Hopping over from Guatemala to the Caribbean coast of Belize, I’d be lying if I said I didn’t welcome the transition. From grinding on the chaotic and bumpy streets of Northern Guatemala, we arrived to the breezy reggae beats and killer beaches on Caye Caulker. I threw my hands in the sky and let the wind take me.
Caye Caulker is the Caribbean without pretentious hotels and snobbish holidaymakers. Put a bunch of hippies, laid-back hostels and clear sea – that’s Caye Caulker. There are no roads, no pollution, no loud noises. Just soft winds, light music and the endless sea. For those who want to get to know the island inside out, here are 10 ways to do so.
1. Snorkeling with Sharks
You heard me. You get to literally swim around schools of nurse sharks and large stingrays at the famed Shark-Ray Alley. Don’t worry, they don’t bite.Visibility in the water is as clear as it can get and snorkeling conditions are close to perfect. Snorkeling trips that take you out here also bring you to nearby Hol-Chan marine reserve. Marine life is proliferate here – we even got to swim beside a manatee. A surreal experience as the giant slowly glides past you.
2. Wish Willy’s BBQ Seafood
BBQ Seafood on Belize is like paella in Spain – the best thing ever. Wish Willy’s on Caye Caulker definitely stands out as the cheapest, tastiest and most characteristic. Talking about personality, Wish Willy’s tops everyone else; the friendly owner welcomes everyone like an old friend. Try the seafood buffet, with lobster, fish, meat included for 35 Belizean Dollar.
3. Diving the Blue Hole
This submarine cave is legendary. If you’re a diver, you’re not leaving without diving the Great Blue Hole. The circular Blue Hole is over 330m in diameter and 120m deep. From the air, the round patch of dark blue waters surrounded by shallow turquoise sea looks unbelievable. It was formed when the roof of a limestone cave system collapsed during the ice age. A natural phenomenon as it is, submerging as deep as 45m amongst stalactites is wild. Warning – not for beginners.
4. Chilling at the Split
The Belizeans’ cheery attitude show turned the result of a disaster into something beautiful. The Split was formed in 1961 when Hurricane Hattie hit, splitting Caye Caulker in two. At the northern end of Front Street, it’s a popular place to chill, snorkel and hang out. The shallow waters are clear, refreshing and full of marine life.
5. Grooving to Reggae
Knock back a Belikin (local beer) or two at I&I Reggae Bar on the southern end of the caye. There’s nothing like this hippie haven – swings hanging from the ceiling, hammocks on the rooftop, oh and a perfect spot to catch the sunset. Ask around, and all the locals will point you in this direction. It’s got good vibes baby!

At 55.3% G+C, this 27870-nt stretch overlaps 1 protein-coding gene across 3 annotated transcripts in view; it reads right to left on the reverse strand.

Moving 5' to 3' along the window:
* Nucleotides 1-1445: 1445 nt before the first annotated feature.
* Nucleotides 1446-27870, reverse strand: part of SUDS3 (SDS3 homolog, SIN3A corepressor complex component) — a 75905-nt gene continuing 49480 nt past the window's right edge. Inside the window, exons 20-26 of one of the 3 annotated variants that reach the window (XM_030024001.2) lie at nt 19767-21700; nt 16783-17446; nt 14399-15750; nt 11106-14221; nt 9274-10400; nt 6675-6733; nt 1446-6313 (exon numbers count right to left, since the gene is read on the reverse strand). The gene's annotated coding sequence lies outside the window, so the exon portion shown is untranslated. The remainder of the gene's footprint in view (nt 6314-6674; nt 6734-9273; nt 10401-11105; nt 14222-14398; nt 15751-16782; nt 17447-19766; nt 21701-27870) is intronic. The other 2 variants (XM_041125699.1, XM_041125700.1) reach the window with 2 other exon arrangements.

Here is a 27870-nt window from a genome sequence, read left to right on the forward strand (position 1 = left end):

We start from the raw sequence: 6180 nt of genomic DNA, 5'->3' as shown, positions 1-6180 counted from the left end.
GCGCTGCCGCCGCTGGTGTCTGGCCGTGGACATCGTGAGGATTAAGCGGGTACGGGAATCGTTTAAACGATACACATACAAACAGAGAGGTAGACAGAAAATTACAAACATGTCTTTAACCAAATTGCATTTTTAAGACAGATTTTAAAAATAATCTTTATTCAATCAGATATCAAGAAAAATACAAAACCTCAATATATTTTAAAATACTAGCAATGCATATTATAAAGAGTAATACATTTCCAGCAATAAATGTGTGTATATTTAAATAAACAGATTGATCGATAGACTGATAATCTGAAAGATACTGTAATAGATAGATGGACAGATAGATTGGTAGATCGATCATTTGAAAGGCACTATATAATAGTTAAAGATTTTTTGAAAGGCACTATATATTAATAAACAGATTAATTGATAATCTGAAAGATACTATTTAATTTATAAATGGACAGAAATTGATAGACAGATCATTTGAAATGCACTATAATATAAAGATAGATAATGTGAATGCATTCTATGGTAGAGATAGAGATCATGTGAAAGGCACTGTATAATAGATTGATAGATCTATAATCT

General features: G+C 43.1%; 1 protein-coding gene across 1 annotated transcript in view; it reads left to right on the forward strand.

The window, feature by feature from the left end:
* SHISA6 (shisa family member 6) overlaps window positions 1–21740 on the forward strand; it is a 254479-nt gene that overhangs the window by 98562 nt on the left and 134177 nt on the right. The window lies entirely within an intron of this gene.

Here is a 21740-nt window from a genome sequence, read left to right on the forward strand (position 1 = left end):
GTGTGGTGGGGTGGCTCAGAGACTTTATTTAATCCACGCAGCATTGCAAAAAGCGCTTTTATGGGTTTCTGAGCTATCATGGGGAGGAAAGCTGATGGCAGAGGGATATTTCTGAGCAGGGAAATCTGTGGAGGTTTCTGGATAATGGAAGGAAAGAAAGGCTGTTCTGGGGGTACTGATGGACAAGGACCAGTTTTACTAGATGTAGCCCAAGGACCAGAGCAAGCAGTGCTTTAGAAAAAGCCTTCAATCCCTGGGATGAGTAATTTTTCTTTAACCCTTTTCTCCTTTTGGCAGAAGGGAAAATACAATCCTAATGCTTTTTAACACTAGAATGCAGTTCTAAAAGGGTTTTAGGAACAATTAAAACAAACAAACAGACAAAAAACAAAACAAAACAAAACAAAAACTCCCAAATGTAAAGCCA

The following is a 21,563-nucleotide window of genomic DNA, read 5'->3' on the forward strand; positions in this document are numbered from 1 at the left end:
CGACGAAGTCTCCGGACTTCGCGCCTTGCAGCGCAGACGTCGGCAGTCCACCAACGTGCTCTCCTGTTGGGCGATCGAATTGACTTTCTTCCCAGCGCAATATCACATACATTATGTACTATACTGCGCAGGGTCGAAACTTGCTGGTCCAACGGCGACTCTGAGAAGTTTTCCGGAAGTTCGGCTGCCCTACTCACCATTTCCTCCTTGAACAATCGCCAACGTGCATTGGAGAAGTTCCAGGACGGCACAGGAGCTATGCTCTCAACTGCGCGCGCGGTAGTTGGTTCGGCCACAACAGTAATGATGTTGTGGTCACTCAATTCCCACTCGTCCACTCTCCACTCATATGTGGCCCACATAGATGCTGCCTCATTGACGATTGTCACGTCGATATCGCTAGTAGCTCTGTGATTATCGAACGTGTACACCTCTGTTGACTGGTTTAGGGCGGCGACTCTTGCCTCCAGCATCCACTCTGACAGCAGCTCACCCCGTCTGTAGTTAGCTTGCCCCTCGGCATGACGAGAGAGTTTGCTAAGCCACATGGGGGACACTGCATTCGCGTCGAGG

6. Sunset Sailing
Sailing off into the wind, with rum punch and shrimp cerviche in hand and a Rastafarian captain – the sunset sails are a great way to get under Belize’s skin. Instead of bus-ing it, 4-day sailboat trips are also an excellent alternative to get from Caye Caulker to other parts of Belize. Ragga Muffin Tours arrange overnight sailboat trips to Placencia. What’s on the itinerary? Fishing, chilling, island-hopping and fresh seafood everyday.
Alternatively, daytrips on the sailboats can also be organized, with snorkeling at Shark Ray Alley included.
7. Trying Street Tacos
Oh street food’s always tops on my list of getting to know a country. Tacos stands are set up across the marine terminal where the main pier is at. These are usually really cheap, 3 tacos for 2 Belizean dollars. At San Pedro, a bigger town on Ambergris Caye, the town’s plaza is lined with tons of tacos stands, in true Mexican style.
8. Kayaking to the Northern Mangrove Reserve
The northern end of Caye Caulker is uninhabited, occupied by dense mangrove swamps. Kayaking to the mangrove reserve makes for a fun excursion, especially in the mornings when birdlife is rich. Tsunami Adventures arrange kayaking trips for B$15 first hour and B$10 for subsequent hours.
9. Riding A Golf Cart
While there aren’t any golf courses on Caye Caulker, you’ll see golf carts all over the island. These carts are the islanders’ main mode of transport – there are no cars or scooters on Caye Caulker; just picture how clean the air is without any pollution.
10. Mingle with the Locals
Belizeans are one of the friendliest buncha people around – they ain’t called the Caribbean for nothing. They love making jokes, chatting anyone up on the streets and just having a good time. We had dinner with our boat man, he told us stories about Caye Caulker and how it was lk growing up here. Like they say, the best way to know a country is through its people.
Sometimes life really is a beach, especially on Belize. It’s hard to believe what Caye Caulker does to you. It turns you into a hippie! No war, only positivity and goodness in your mind. Oh, a joint or two does the trick too. I’m going back there someday – with my reggae music, a dreadlocks wig and a fake Caribbean accent. Wanna join me?
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